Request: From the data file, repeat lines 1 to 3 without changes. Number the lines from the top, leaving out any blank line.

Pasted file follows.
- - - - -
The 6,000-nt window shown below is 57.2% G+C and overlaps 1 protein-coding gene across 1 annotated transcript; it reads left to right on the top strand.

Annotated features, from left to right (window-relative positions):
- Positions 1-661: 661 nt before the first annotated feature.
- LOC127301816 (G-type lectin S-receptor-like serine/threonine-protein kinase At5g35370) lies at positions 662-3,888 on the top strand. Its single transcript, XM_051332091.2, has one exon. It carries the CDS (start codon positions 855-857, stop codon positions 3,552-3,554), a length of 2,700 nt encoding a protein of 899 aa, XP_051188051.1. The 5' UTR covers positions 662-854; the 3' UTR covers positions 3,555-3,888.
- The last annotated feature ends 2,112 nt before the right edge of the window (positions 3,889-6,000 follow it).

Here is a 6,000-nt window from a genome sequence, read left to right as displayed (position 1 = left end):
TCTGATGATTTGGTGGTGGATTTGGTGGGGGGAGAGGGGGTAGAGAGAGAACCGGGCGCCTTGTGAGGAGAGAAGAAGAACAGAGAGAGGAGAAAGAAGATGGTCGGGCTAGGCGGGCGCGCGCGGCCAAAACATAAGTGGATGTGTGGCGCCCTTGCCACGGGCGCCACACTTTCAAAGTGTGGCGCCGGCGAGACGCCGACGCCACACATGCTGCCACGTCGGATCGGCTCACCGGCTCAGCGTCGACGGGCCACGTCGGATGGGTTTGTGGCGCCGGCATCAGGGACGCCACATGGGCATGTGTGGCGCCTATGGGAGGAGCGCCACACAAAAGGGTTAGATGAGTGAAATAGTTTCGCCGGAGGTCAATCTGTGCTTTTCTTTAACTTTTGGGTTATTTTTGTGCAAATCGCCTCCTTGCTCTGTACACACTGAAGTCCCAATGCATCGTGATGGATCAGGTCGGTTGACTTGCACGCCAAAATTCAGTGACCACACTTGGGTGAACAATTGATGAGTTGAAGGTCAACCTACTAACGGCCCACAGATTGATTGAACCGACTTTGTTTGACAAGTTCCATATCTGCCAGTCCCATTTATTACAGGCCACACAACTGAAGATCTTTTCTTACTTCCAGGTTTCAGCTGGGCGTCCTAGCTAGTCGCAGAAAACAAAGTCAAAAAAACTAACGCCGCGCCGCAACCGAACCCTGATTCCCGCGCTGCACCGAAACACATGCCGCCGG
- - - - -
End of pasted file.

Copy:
The 6,000-nt window shown below is 57.2% G+C and overlaps 1 protein-coding gene across 1 annotated transcript; it reads left to right on the top strand.

Annotated features, from left to right (window-relative positions):
- Positions 1-661: 661 nt before the first annotated feature.